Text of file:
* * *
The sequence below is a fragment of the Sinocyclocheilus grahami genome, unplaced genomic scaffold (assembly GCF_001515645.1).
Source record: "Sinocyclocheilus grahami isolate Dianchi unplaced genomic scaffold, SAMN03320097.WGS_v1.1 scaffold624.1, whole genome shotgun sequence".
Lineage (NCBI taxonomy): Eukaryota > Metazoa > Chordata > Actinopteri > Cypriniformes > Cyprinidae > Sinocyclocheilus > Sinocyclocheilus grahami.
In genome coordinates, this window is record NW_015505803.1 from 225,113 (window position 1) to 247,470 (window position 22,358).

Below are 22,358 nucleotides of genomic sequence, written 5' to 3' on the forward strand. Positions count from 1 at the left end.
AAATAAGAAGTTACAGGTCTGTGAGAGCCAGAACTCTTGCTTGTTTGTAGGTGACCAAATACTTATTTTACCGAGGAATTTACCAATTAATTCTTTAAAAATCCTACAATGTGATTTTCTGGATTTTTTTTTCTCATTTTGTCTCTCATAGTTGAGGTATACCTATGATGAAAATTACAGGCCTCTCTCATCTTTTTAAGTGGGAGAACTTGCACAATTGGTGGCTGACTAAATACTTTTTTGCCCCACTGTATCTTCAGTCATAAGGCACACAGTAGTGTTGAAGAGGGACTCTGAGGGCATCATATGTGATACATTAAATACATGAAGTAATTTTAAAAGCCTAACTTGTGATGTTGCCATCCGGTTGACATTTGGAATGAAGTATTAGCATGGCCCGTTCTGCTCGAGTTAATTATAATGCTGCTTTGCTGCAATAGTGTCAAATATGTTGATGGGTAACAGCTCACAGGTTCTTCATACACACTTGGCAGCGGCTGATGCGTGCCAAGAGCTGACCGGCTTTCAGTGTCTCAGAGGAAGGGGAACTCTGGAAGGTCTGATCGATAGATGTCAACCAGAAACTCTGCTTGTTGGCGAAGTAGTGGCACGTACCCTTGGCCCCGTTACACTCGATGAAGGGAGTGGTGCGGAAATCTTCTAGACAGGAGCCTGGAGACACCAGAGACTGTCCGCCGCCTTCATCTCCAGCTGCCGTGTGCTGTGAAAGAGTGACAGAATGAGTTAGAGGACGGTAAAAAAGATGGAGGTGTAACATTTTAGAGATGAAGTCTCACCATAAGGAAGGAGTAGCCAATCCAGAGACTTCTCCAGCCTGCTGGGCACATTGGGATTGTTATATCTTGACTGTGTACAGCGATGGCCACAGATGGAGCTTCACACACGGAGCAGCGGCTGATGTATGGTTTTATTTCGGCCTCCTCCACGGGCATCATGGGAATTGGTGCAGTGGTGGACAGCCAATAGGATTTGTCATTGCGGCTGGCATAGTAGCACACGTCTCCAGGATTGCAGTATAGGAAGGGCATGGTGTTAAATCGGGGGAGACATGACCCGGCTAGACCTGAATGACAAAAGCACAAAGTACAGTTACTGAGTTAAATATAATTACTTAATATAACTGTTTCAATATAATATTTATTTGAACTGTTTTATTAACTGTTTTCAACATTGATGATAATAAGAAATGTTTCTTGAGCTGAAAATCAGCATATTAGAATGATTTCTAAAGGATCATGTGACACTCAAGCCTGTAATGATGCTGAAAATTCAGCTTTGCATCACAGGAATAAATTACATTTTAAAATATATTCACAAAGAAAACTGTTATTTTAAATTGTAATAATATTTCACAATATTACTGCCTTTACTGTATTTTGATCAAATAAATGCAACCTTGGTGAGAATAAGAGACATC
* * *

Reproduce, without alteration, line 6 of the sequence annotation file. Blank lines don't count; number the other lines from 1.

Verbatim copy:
AAATAAGAAGTTACAGGTCTGTGAGAGCCAGAACTCTTGCTTGTTTGTAGGTGACCAAATACTTATTTTACCGAGGAATTTACCAATTAATTCTTTAAAAATCCTACAATGTGATTTTCTGGATTTTTTTTTCTCATTTTGTCTCTCATAGTTGAGGTATACCTATGATGAAAATTACAGGCCTCTCTCATCTTTTTAAGTGGGAGAACTTGCACAATTGGTGGCTGACTAAATACTTTTTTGCCCCACTGTATCTTCAGTCATAAGGCACACAGTAGTGTTGAAGAGGGACTCTGAGGGCATCATATGTGATACATTAAATACATGAAGTAATTTTAAAAGCCTAACTTGTGATGTTGCCATCCGGTTGACATTTGGAATGAAGTATTAGCATGGCCCGTTCTGCTCGAGTTAATTATAATGCTGCTTTGCTGCAATAGTGTCAAATATGTTGATGGGTAACAGCTCACAGGTTCTTCATACACACTTGGCAGCGGCTGATGCGTGCCAAGAGCTGACCGGCTTTCAGTGTCTCAGAGGAAGGGGAACTCTGGAAGGTCTGATCGATAGATGTCAACCAGAAACTCTGCTTGTTGGCGAAGTAGTGGCACGTACCCTTGGCCCCGTTACACTCGATGAAGGGAGTGGTGCGGAAATCTTCTAGACAGGAGCCTGGAGACACCAGAGACTGTCCGCCGCCTTCATCTCCAGCTGCCGTGTGCTGTGAAAGAGTGACAGAATGAGTTAGAGGACGGTAAAAAAGATGGAGGTGTAACATTTTAGAGATGAAGTCTCACCATAAGGAAGGAGTAGCCAATCCAGAGACTTCTCCAGCCTGCTGGGCACATTGGGATTGTTATATCTTGACTGTGTACAGCGATGGCCACAGATGGAGCTTCACACACGGAGCAGCGGCTGATGTATGGTTTTATTTCGGCCTCCTCCACGGGCATCATGGGAATTGGTGCAGTGGTGGACAGCCAATAGGATTTGTCATTGCGGCTGGCATAGTAGCACACGTCTCCAGGATTGCAGTATAGGAAGGGCATGGTGTTAAATCGGGGGAGACATGACCCGGCTAGACCTGAATGACAAAAGCACAAAGTACAGTTACTGAGTTAAATATAATTACTTAATATAACTGTTTCAATATAATATTTATTTGAACTGTTTTATTAACTGTTTTCAACATTGATGATAATAAGAAATGTTTCTTGAGCTGAAAATCAGCATATTAGAATGATTTCTAAAGGATCATGTGACACTCAAGCCTGTAATGATGCTGAAAATTCAGCTTTGCATCACAGGAATAAATTACATTTTAAAATATATTCACAAAGAAAACTGTTATTTTAAATTGTAATAATATTTCACAATATTACTGCCTTTACTGTATTTTGATCAAATAAATGCAACCTTGGTGAGAATAAGAGACATC